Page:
This event was actually held at Elsie’s Banquet Room down the street from Surdyk’s, but Surdyk’s was running the thing. I ended up going solo as one of my high school chums bailed on me (legitimate reason, truly). There was a bit of trouble finding the place due to some heavy construction near there, but I found it nonetheless. I also had Gerd drop me off because I intended to not be in any condition to drive after the event. (Well played, in retrospect…)
I joined a table full of guys my age who didn’t look too doosh-y. Two were kind of the intelligent poet types, and the other two were the college 5 o'clock shadow kind of guys. I didn’t butt in on any of their conversations, but they included me a couple of times. Nice guys actually.
The instructor’s assistant filled everyone’s glass with scotch and then the class got started. I learned all about the history, legal terms, distilling, bottling, and regions related to scotch. And with a different sample of scotch every 15 minutes or so, it went very smoothly. Now when I say sample, I mean two small glasses of scotch (multiply by 7, and you get 14 – actually, what you do is lose count). Sure you can dump remainders into the bucket in the middle of your table, but why waste good scotch when you’ve got a designated driver?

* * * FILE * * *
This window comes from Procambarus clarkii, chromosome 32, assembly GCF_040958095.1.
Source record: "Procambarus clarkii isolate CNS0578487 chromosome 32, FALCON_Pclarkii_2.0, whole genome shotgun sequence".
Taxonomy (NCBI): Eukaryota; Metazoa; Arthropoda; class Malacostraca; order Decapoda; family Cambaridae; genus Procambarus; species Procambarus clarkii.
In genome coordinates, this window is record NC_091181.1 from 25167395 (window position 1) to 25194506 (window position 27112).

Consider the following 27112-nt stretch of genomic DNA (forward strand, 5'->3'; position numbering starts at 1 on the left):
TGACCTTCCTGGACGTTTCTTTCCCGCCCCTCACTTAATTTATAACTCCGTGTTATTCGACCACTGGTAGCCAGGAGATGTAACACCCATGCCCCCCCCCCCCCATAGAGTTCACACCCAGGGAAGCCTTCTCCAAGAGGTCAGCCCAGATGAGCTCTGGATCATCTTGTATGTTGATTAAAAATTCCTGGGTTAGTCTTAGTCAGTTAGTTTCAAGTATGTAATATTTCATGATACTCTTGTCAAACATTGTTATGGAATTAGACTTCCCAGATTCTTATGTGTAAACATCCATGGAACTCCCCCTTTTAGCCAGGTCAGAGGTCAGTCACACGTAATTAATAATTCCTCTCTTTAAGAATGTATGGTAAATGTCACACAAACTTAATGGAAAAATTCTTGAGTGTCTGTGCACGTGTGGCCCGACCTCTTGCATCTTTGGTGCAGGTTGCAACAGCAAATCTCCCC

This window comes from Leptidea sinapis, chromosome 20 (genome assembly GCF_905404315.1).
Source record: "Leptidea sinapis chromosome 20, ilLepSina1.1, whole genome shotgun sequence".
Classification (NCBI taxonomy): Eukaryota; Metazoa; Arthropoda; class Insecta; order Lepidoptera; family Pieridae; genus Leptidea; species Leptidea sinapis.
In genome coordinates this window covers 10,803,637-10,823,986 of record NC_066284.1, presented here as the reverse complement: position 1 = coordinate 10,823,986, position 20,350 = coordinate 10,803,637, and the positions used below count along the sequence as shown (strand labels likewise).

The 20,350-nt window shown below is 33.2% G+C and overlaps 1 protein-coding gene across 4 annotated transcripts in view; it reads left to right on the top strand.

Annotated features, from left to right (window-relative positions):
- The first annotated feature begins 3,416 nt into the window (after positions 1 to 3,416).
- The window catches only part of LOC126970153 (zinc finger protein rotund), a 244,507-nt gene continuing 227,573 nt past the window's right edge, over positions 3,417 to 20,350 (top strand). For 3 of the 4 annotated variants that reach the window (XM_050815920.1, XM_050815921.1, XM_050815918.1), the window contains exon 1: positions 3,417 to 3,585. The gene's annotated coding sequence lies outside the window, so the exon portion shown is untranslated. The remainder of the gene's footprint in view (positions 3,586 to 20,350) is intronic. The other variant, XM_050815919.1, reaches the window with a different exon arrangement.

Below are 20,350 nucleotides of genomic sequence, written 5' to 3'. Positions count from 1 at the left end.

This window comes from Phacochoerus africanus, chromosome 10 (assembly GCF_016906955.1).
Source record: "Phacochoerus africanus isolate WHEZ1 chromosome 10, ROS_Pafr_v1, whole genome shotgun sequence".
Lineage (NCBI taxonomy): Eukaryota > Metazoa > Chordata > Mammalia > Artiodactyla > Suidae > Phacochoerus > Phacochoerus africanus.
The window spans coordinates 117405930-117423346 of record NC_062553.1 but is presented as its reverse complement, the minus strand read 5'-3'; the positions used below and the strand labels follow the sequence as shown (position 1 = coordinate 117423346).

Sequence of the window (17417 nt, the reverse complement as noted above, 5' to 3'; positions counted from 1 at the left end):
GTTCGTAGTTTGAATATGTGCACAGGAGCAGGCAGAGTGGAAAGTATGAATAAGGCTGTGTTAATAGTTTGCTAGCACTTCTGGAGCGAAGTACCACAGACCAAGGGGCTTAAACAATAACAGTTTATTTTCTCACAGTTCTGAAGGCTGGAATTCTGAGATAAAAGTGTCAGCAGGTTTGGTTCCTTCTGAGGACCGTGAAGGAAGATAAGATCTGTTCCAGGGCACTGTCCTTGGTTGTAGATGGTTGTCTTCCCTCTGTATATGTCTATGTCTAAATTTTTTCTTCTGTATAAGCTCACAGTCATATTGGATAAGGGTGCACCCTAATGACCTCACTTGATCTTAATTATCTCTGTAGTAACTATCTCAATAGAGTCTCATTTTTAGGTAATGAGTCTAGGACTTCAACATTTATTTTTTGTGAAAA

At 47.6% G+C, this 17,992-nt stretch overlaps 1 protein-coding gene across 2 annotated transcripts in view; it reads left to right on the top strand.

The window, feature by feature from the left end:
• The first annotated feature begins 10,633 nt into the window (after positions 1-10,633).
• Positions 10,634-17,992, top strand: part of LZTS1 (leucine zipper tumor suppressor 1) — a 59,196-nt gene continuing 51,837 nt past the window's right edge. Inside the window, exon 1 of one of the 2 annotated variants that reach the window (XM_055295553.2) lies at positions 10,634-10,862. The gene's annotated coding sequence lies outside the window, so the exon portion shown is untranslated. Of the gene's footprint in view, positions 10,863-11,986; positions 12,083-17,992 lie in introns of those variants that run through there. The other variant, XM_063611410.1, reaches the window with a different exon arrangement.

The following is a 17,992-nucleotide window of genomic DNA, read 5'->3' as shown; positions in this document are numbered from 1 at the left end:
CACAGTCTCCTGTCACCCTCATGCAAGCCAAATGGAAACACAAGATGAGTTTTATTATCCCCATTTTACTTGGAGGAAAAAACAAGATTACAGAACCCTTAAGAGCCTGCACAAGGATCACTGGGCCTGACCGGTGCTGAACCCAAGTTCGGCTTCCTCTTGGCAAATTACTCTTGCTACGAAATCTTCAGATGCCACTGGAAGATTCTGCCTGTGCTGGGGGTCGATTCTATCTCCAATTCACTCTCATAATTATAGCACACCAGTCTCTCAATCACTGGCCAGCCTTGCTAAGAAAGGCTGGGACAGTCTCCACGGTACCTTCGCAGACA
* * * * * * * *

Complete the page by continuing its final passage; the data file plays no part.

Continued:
There were two glasses for each person. A smaller wine glass and also a highball glass. The instructor said you get different flavors and different aromas from the different glass styles. Additionally, you get a different aroma by smelling the bottom rim of the glass than you do smelling the top rim of the glass. Prior to this, I would have called Bull-jive. But after testing this theory, he was 100% right. See, I learned something. 4 TOTALLY different smells. Freakshow science, I tell you.
There were also table settings with three kinds of fancy cheese on them (all sold at Surdyk’s) and small pieces of bread and nuts and such. To sort of cleanse your palette or soak up alcohol in your guts.
I learned a ton of other things which were super cool, and I got to try out some Scotches I wouldn’t have wanted to gamble a purchase on (since it’s not cheap). The guy giving the class was REALLY knowledgeable and pretty funny. I don’t know that we’d hang out or anything, but he was a great instructor.
In order of liking on my part (purely opinion – I’m sure this will make SOMEONE mad)
1. Speyside 12yr Single Malt
2. Bruichladdich 12yr Single Malt
3. Islay Mist Blended
4. Springbank 10yr Single (not to be confused with SpringBreak)
5. Dewars Blended
6. Glen Salen Blended Malt
7. Laphroaig 10yr Single (tasted like a cup of dirt – two cups of dirt actually, heh heh)
If you get a chance to do any sort of tasting or class event with Surdyk’s, I’d recommend it highly. They have a class act operation. I was hoping they’d have some sort of announcement about a scotch sale, but they didn’t. They did offer 10% off retail price if you bought scotch that night though. I didn’t. Though, I do need to stock up. I’m running dangerously low on scotch right now.
Top 5 things about the scotch class
1. Really good way to learn to appreciate scotch
2. Speyside might need a visit from Chao
3. Awesome Cheese – especially the Aged Gouda from Amsterdam
4. Great mix of history, present, operations, and tasting
5. Classy banquet facility, despite being in a bowling alley (my family loves bowling alleys, don’t ask)
Bottom 5 things
1. Laphroaig is VERY peat-y
2. Made me want to drop a few hundred on alcohol
3. Made me want to drop a few thousand on a trip to Scotland
4. I was a loner
5. Finding the place